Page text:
CSF: How long have we been mimicking nature in our inventions?
CF: Since we first came down from the trees, and probably before that! The earliest concrete example I can think of is clothes. Animals have fur to keep warm and at some point we began to borrow their skin to keep warm. Later, we figured out how to make our own clothes from natural fibres and replaced animal furs with something more convenient, and thus was born fashion. Indeed, some cultures use bird plumage to reflect the status of an individual, just like birds do! I'm sure there are more ancient and better examples still – ask an archaeologist! The point is that biomimicry is hardly new.
The better we get at looking at biology the more creative we can be. Biology has had more than a billion trillion trillion ‘cell-years’ of experimental time to develop some very subtle and creative solutions. By comparison modern humans have had ‘at the most’ 100 trillion human-years of experience in total (a billion humans x 100,000 years), most of which was spent arguing about who was the boss or who was going out with whom. A large chunk of this experience has been in the last 200 years.
Therefore, biology has way more experience at surviving under the planetary conditions than we do and I think we would do well to learn more before we destroy our ecosystems even more. I guess I feel about the human race the way a parent might feel about a child trying to stick their finger in the electricity socket. It makes me angry when I have to tell them for the umpteenth time not to do that!!
CSF: Can you provide some current examples in which we mimic nature?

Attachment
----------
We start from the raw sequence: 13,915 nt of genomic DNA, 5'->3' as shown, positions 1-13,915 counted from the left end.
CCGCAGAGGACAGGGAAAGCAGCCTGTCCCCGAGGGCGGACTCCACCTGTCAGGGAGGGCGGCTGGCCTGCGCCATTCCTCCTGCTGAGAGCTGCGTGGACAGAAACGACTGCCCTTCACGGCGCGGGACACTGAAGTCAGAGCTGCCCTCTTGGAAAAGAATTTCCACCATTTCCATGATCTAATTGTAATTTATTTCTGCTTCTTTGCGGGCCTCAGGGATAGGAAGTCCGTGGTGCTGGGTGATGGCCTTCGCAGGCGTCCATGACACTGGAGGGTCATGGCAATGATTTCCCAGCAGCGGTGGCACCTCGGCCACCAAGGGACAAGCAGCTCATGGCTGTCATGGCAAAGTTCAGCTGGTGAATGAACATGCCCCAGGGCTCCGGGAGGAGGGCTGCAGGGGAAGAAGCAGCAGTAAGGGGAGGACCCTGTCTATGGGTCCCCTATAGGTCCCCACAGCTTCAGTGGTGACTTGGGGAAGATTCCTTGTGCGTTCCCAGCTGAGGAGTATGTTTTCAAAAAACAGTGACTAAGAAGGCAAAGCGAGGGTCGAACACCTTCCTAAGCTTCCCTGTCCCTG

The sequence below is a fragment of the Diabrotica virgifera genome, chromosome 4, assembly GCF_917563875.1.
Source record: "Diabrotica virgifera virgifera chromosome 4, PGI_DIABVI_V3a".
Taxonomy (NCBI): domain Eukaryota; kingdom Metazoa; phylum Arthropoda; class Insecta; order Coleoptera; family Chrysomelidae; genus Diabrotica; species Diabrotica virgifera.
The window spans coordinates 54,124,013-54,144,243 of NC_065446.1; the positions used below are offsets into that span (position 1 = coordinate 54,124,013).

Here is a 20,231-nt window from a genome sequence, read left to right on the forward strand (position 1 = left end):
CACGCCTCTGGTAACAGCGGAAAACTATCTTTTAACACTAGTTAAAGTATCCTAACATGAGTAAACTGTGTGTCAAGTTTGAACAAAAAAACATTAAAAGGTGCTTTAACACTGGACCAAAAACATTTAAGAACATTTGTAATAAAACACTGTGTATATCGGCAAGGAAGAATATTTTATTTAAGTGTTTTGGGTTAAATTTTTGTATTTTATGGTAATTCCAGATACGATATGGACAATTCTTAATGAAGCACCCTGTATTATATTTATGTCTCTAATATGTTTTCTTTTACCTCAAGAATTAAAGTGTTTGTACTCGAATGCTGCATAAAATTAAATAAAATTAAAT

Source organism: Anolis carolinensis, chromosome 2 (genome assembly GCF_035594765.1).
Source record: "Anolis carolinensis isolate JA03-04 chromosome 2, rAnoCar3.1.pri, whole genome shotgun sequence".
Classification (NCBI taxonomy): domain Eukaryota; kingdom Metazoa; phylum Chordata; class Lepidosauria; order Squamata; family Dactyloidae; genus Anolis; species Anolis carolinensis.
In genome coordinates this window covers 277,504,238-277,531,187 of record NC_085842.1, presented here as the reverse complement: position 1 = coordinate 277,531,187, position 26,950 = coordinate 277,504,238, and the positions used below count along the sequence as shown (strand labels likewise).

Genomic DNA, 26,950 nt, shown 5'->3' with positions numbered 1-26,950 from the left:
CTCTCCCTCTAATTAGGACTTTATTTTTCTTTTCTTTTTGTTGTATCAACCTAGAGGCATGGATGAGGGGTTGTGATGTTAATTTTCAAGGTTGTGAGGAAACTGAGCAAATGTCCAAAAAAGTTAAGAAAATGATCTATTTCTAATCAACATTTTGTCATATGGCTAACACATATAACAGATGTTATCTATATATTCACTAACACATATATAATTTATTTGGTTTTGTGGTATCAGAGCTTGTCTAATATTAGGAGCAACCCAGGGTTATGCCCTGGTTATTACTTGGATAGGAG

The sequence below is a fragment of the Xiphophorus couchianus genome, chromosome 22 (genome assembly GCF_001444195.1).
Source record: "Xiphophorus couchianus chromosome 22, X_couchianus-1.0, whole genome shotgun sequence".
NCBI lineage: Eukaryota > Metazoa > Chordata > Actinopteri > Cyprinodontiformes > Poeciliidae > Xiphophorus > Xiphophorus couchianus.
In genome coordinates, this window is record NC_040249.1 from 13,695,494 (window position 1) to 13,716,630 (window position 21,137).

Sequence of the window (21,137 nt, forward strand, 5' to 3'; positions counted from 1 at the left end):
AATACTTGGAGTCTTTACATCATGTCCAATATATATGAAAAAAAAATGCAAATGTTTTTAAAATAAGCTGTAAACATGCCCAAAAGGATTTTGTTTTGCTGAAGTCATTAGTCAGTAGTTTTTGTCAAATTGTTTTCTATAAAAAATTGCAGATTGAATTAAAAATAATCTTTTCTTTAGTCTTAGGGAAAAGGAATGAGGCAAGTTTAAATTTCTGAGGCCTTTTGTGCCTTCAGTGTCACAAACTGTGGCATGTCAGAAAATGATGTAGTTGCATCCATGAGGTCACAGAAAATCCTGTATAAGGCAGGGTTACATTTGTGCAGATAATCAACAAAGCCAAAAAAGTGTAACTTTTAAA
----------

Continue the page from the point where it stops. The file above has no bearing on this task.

CF: There's dozens! Flight is the obvious one. Velcro was inspired by seeds sticking to dog fur. There's some really interesting temperature control vanes on an exhibition building in Yeosu South Korea that was inspired by the way that petals open and close on a flower known as the Bird of Paradise; it’s called Flectofin, and due to way that the metal blades are creased you only need a tiny amount of energy to open and close the shutters on a huge building. The ‘Technical Plant Stem’ is a strong, lightweight and flexible tube made using clever winding of bundles of polymer fibres at different angles that mimic the way that material is organised in bamboo, to give variable density cross-sections. There have been reduced mass water bottles, designed from the way that tree stems twist, that use less material, look cool and are stronger than conventional water bottles. Self-cleaning windows use nano-structures inspired by the self-cleaning lotus leaf. Water harvesting surfaces emulate the carapace of desert beetles. Surgical implements that mimic the ovipositor of various insects. There are many, many more!